On the outside, Buffalo Peace House is a cozy brick building on the lawn of St. Francis of Assisi Parish in Athol Springs. On the inside, a community of international refugees and Western New Yorkers is coming to quiet life. Speaking directly to Pope Francis's call to host refugees in unused parish buildings, Father Ross Syracuse, pastor, and the social outreach group from St. Francis Parish welcomed Peace House in their former convent building.
"I don't think we can overemphasize the plight," said Mary Callahan, a grandchild of Ukrainian refugees. "They let my grandparents in. I don't know how they got here."
Callahan gained more understanding for living situations of detained persons after her career as a history teacher. She said that she worked in the education program at Wyoming Correctional Institute.
"I always thought that what asylum seekers needed was a safe, clean, homelike place to be," she said. "And it doesn't really exist. We wanted to start an alternate model."
Callahan and Father Roy Herberger, pastor of SS. Colomba-Brigid Parish in Buffalo, started by forming a board, and looking for a space. It took some time get to the St. Francis of Assisi site, and she said she was grateful that nothing needed repair except paint on the kitchen ceiling. The house can accommodate up to 17 residents. A dining room, family room and parlor in the convent's former chapel provide common gathering places. Bedrooms are set up for individuals or families. A complete baby room stands ready.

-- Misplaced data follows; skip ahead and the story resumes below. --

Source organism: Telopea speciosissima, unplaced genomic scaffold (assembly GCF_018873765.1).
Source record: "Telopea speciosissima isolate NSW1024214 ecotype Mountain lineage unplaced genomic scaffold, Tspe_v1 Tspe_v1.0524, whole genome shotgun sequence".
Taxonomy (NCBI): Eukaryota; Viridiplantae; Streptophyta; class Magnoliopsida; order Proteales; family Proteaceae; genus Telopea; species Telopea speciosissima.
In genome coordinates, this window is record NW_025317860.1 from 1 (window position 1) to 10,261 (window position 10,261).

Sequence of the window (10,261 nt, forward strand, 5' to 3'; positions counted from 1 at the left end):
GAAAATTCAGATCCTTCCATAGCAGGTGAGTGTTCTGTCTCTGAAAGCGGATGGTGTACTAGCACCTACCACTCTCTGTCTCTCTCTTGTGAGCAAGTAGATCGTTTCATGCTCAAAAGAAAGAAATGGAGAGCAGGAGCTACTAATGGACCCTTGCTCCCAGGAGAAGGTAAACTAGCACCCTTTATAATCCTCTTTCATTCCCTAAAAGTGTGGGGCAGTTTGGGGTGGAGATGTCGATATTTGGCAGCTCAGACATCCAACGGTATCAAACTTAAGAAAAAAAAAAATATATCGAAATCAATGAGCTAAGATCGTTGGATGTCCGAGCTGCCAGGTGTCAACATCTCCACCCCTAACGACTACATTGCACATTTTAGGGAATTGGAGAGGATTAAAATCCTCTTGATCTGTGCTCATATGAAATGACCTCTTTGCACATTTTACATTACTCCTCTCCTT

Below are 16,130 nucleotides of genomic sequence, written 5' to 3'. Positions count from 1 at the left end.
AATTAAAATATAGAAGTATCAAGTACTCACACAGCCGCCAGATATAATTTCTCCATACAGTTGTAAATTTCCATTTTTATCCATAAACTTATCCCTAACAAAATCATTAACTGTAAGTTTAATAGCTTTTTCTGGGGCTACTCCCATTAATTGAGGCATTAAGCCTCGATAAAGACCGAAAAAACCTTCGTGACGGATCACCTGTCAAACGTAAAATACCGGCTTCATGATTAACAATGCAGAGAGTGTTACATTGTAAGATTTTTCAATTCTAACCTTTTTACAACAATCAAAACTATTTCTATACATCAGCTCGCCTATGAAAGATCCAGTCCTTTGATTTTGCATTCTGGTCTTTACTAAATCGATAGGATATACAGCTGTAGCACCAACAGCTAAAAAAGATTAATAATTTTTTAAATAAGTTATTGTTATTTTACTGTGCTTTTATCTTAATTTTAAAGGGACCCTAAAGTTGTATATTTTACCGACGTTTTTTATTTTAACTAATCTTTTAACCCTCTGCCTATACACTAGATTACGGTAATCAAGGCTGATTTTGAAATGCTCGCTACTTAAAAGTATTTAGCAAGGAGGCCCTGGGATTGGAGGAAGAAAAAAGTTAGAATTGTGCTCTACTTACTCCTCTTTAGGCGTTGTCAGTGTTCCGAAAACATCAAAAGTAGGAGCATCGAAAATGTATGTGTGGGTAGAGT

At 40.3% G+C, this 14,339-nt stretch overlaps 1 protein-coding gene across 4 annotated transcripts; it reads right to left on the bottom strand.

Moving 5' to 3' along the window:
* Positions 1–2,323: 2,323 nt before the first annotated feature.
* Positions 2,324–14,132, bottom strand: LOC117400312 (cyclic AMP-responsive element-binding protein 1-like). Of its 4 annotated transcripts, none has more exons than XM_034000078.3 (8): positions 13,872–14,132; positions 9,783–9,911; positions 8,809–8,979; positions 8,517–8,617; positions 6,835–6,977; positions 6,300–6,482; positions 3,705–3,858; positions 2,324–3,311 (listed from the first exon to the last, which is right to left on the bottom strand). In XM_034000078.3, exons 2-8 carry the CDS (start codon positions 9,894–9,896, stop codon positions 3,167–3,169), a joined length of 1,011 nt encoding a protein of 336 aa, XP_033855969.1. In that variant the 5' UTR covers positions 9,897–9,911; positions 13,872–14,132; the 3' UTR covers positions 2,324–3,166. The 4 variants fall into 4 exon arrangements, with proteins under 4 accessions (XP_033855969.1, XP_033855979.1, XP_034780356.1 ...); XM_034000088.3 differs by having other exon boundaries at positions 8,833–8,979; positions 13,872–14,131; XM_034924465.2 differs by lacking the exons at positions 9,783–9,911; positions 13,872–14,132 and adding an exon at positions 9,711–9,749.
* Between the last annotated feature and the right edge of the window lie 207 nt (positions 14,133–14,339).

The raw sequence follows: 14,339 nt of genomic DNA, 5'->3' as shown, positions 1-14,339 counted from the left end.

"The biggest family we had was a family of nine from Burma," Callahan said. "One mother and children. The husband stayed back because his mother was sick."
Callahan said that residents may be housed temporarily, as referred from the International Institute. The house also is open to asylum seekers through the Volunteer's Lawyer's Project. She said these are designated permanent residents because the asylum process takes more than two years.
The first permanent resident is Naima, an accounting student who has been in the United States for three years. She said that she lost her student housing when her family stopped paying because she refused to return to her native country for a forced marriage. She has "a really good case" with the United Nations for asylum, Callahan said.
"It is a blessing to be here," Naima said.
When Naima came for a tour with her laywer, she wanted to move in right away.
"I know there are a lot of people our there, just like me," she said. "It is like home. I want people to know. They will come here."